Article by Michelle Healey | Found on USAtoday
Safe Kids Worldwide survey of emergency room visits shows more than a million times a year, or about every 25 seconds, a young athlete visits a hospital emergency room for a sports-related injury.
Occasional bumps and bruises are expected when kids play sports, but for more than 1.35 million children last year a sports-related injury was severe enough to send them to a hospital emergency department.
Sprains and strains, fractures, contusions, abrasions and concussions top the list of sports-related ER diagnoses for kids ages 6 to 19 — at a cost of more than $935 million each year, according to a report out Tuesday from the non-profit advocacy group Safe Kids Worldwide.
The report, which analyzed data for 2011 and 2012, did not find a statistical difference between the two years, but is concerning — one in five kids who go to ERs for treatment of an injury is there for sports injuries, says Kate Carr, Safe Kids president and CEO.
“Far too many kids are arriving in emergency rooms for injuries that are predictable and preventable,” Carr says.
Using data from the U.S. Consumer Product Safety Commission’s National Electronic Injury Surveillance System, the report focused on pediatric sports injuries related to 14 common sports activities, including football, cheerleading, soccer and basketball. More than 46.5 million children played team sports in 2011, says the report.
It finds that in 2012, 12% of all ER visits (163,670) involved a concussion, the equivalent of one every three minutes. Nearly half (47%) were in kids ages 12 to 15.
That’s particularly troubling, given research showing that younger athletes take a longer time to heal than older athletes after a concussion, which is a traumatic brain injury, because their bodies are still growing, Carr says. “And we know that a second concussion later can cause even more issues.”
Like previous studies, the new report shows that in sports in which both girls and boys participate, girls report a higher percentage of concussions. Among youth basketball players, for example, 11.5% of girls seen in the ER are diagnosed with concussions, compared with 7.2% of boys. Among soccer players, it’s 17.1% of girls compared with 12.4% of boys.
It’s unclear what accounts for the variation, says sports medicine physician Kathryn Ackerman, co-director of the Female Athlete Program at Boston Children’s Hospital. “We are still looking into it, trying to see if there are really genetic differences, differences in play, or differences in biomechanics, but we don’t have that link yet.” Ackerman was not involved in the new study.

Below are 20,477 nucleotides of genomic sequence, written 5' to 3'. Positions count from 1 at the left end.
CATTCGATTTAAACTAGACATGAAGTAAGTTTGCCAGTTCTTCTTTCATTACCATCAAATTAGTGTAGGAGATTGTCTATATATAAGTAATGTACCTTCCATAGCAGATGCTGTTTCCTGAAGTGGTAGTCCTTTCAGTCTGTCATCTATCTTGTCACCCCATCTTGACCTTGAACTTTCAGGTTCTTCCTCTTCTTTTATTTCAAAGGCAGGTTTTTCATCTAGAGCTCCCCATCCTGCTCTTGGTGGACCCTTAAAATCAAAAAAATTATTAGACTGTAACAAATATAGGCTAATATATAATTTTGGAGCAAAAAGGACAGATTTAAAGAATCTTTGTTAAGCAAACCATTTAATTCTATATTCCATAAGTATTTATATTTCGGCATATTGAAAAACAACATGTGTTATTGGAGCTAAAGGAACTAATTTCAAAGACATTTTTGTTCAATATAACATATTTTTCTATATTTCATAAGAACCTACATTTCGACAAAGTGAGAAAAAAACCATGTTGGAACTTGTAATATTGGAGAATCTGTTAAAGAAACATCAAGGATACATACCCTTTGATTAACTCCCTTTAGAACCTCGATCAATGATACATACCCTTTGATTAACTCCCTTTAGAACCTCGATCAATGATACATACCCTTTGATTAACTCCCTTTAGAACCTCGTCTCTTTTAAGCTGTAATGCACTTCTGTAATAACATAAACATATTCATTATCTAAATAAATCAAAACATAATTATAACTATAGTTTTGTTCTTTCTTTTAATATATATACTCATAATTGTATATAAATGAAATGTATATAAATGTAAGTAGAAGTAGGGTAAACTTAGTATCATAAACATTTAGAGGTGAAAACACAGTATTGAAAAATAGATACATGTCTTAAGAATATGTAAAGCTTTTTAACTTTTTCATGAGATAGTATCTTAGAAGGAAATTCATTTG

Although the number of injuries cited in the new report may seem high, the actual number is likely even higher, says Neeru Jayanthi, a sports medicine physician at Loyola University Medical Center in Chicago. That’s because the study included only ERs, and many kids go to urgent care centers, their regular doctor or a sports medicine clinic, says Jayanthi, who was not involved in the study.
Nor do the figures highlight the significant number of overuse injuries, “about 25% of which end up being serious,” he says. Overuse injuries to tendons, bones and joints can result from playing the same sport and performing the same movements too often, too hard or at too young an age with inadequate recovery time.
Research reported earlier this year by Jayanthi and colleagues found that young athletes who played a single sport for more hours a week than years they were old — such as a 10-year-old who played 11 or more hours of soccer — were 70% more likely to experience serious overuse injuries.
Letting the body rest, adding preventive and strengthening exercises, and following proper technique are among injury prevention strategies recommended in the new report. It also says athletes should be encouraged to speak up about injuries, coaches should be supported in injury-prevention decisions, and parents and young athletes should become better educated about sports safety.
“These statistics don’t have to be part of the game if we take some simple precautions,” Carr says.
Among other findings from the report:
• Football resulted in both the highest number of all pediatric injuries (394,350) and the highest concussion rate (40 per 10,000 athletes). Wrestling and cheerleading had the second- and third-highest concussion rates (15 per 10,000 athletes and 12 per 10,000 athletes, respectively).
• Ice hockey had the highest percentage (31%) of concussion injuries; its rate was 10 per 10,000 athletes.
• The most common injuries were to the ankle (15%), followed by head (14%) finger (12%), knee (9%) and face (7%).
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